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Chemists Use MASCoT to Create New Metalloproteins

Simple changes to amino acids lead to formation of complex supramolecular structures

March 5, 2019 | By Cynthia Dillon

An old design adage of the Navy’s—KISS (keep it simple, stupid)—could sum up a new approach to engineering metalloproteins. Accounting for nearly half of all proteins in nature, these proteins with metal ions serve as catalysts for important biological process like photosynthesis, respiration and water oxidation by providing bonding sites for molecules. Designing new functional proteins (e.g., enzymes), however, from scratch can be extremely challenging. But researchers from UC San Diego and UC Irvine were able to devise an approach to meet the challenge with a new strategy coined “Metal Active Sites through Covalent Tethering” (MASCoT). Details are outlined in a paper recently published in Nature Chemistry.

“With only four mutations, an arbitrary electron transfer protein is converted into a versatile metalloprotein complex,” explained Akif Tezcan, professor in the Department of Chemistry & Biochemistry at UC San Diego.

International scientists have noted the research findings. In a recent Chemistry World article, Gerard Roelfes from the University of Groningen in the Netherlands, described the strategy as unique.

“The beauty of the present approach is its simplicity: it just requires introducing a cysteine at a certain position and then dimerising the protein and introducing a few metal binding residues,” stated Roelfes. “If they can actually create enzymes using this approach, then it has a bright future.”

According to Tezcan, it can be particularly difficult to create what he calls a “well-defined 3D environment” such as a binding pocket that can interact with a particular molecule or substrate.

“Most protein and metalloprotein engineering efforts depend on the repurposing of pre-existing protein folds with well-defined active sites in their interiors,” he explained. “In our lab, we have taken an alternative strategy in which we use well-folded proteins as building blocks for forming new supramolecular complexes, and the newly created interfaces in these complexes are then used to build new functional sites.”

The approach works by joining smaller protein units together to make a large three-dimensional structure with a metal coordination site, which Tezcan and his research colleagues demonstrate can be achieved with simple modifications to some of the amino acids. By using MASCoT, the team was able to create metal coordination sites capable of binding transition metal ions such as manganese, copper, nickel, cobalt and zinc to make a variety of metalloproteins. They also showed they could make an iron metalloprotein that could bind to nitric oxide.

Graphical representation of implementation of MASCoT. Figure courtesy of © Jonathan Rittle et al/Springer Nature Limited 2019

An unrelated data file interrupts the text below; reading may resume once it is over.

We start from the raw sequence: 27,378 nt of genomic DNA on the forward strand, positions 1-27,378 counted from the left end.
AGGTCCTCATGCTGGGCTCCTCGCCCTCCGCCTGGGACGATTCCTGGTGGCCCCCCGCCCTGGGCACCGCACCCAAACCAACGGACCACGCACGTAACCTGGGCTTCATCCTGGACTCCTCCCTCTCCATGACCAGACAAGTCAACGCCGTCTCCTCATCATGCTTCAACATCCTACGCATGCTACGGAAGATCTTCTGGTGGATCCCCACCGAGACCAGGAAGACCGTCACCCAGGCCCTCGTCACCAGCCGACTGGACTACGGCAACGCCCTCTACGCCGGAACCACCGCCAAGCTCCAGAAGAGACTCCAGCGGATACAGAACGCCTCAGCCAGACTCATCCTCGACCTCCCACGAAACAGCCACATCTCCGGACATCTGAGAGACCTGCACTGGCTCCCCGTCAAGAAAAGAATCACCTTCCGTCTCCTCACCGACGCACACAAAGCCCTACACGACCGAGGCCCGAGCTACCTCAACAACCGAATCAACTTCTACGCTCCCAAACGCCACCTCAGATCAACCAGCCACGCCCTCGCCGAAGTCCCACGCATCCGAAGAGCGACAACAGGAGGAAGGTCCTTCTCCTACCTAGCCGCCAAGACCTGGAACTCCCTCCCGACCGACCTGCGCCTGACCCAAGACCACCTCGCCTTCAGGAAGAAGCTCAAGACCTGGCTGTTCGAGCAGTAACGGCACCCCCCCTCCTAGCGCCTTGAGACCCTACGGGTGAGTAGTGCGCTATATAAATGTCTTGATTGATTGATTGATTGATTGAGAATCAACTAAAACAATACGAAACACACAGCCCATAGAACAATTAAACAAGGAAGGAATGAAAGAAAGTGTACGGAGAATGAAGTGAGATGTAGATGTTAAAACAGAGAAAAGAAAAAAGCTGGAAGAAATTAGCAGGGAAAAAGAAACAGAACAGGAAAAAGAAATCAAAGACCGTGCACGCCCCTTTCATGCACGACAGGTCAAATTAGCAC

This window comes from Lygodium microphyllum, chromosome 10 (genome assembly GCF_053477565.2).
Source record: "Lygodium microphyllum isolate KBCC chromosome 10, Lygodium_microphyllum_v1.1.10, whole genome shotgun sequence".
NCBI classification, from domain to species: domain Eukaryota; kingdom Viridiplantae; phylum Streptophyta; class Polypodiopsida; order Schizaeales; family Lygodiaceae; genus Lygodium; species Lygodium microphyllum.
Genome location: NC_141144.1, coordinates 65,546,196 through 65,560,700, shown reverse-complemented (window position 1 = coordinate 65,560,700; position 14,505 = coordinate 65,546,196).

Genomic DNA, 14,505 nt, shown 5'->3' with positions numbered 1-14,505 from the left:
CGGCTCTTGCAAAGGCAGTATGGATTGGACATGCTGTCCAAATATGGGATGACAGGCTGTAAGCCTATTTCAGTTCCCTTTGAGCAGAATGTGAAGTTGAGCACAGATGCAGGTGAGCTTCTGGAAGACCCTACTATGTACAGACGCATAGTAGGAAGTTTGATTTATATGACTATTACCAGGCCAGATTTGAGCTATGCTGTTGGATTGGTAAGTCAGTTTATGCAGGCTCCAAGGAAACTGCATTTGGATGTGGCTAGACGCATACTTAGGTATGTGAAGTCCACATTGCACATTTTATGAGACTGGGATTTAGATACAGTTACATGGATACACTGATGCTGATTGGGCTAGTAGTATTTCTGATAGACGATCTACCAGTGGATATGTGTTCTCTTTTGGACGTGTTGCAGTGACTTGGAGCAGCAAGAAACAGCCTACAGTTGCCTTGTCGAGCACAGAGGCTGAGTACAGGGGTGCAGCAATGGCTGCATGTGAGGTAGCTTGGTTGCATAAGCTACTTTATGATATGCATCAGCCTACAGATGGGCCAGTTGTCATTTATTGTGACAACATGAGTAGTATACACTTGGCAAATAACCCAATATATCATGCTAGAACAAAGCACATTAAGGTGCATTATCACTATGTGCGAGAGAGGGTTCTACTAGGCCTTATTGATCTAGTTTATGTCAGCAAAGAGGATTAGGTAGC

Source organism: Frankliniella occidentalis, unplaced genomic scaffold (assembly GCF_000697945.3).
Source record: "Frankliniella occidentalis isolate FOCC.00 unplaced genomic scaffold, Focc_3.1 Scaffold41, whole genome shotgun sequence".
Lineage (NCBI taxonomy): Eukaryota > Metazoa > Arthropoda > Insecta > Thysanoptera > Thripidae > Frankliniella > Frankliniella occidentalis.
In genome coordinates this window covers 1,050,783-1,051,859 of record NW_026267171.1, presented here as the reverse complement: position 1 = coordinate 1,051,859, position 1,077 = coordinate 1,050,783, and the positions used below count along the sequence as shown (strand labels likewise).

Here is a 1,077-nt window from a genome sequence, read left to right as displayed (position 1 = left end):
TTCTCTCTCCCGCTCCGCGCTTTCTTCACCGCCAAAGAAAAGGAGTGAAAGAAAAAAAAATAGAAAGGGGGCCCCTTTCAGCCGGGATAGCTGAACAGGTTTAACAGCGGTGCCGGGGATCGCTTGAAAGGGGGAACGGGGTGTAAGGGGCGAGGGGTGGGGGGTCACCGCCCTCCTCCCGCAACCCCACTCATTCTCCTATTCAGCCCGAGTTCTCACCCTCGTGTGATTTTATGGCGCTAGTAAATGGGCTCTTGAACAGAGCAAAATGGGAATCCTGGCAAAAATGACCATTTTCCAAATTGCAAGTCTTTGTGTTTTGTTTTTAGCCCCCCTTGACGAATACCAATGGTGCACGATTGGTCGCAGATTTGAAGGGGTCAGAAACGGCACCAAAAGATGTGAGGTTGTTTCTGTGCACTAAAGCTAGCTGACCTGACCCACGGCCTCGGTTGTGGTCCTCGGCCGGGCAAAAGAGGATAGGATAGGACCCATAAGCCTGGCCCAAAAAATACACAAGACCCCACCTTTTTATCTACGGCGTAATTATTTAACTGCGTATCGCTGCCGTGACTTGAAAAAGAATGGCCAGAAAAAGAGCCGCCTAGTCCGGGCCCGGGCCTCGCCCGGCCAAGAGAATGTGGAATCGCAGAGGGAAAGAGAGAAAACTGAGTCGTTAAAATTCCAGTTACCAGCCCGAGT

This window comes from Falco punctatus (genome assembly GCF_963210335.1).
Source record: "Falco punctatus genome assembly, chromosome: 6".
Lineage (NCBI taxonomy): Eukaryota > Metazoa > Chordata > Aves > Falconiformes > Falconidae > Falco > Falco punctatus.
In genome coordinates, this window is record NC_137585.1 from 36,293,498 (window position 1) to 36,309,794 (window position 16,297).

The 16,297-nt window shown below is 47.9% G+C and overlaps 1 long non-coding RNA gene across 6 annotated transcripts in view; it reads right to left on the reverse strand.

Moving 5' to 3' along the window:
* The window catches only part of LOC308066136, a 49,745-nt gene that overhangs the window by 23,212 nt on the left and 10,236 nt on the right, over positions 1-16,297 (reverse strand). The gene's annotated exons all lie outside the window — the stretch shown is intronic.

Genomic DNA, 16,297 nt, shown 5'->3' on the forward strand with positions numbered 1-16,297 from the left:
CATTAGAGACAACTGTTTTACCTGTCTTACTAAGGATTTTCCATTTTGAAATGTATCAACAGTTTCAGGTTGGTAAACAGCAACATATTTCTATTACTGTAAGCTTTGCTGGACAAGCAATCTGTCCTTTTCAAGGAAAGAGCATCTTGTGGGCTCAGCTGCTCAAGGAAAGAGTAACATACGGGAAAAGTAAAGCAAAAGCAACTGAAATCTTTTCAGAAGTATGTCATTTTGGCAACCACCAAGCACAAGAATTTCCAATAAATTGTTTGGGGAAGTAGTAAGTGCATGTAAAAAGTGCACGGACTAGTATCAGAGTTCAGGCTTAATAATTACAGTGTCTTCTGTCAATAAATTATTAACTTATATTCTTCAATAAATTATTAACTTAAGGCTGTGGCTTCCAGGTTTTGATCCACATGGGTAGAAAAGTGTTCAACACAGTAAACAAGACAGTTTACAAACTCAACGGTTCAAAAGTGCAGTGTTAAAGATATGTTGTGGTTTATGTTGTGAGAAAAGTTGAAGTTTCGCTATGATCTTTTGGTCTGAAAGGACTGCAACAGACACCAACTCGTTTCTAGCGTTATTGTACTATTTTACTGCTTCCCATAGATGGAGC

Graphical representation of implementation of MASCoT. Figure courtesy of © Jonathan Rittle et al/Springer Nature Limited 2019


A few years ago, Tezcan’s group developed an approach which used metal ions to link different protein modules together into complex three-dimensional structures, which they subsequently used to build a functional metalloenzyme. In their most recent work they streamlined this approach, showing it is possible to create new protein–protein interfaces by mutating a single cysteine residue in the protein cytochrome cb562, which allows it to join to another cytochrome cb562 via a disulfide linkage.

“I think the power of this strategy lies in how easy it is to implement and how efficient it is,” said Tezcan, adding that, in principle, the approach can be easily carried out with many other protein building blocks. It can also be complemented by computational protein design to optimize desired structural and functional properties.

In the short term, he said that the research team wants to build metalloenzymes with catalytic activities including redox chemistry and small molecule activation. Long term, the researchers want to use MASCoT to design metalloproteins that are active in living systems and able to utilize non-biological metal ions.

This research was supported by the National Science Foundation (grant no. CHE1607145 to F.A.T.) and a postdoctoral fellowship from the National Institute of General Medical Sciences of the National Institute of Health (grant no. F32GM120981). Portions of the research were carried out at the Stanford Synchrotron Radiation Lightsource at the Stanford Linear Accelerator Center and the Advanced Light Source at the Lawrence Berkeley National Laboratory, which are supported by the DOE, Office of Science, and Office of Basic Energy Sciences (contracts DE-AC02-76SF00515 and DE-AC02-05CH11231, respectively). The researchers also thank C. Moore and M. Gembicky for assistance with XRD experiments.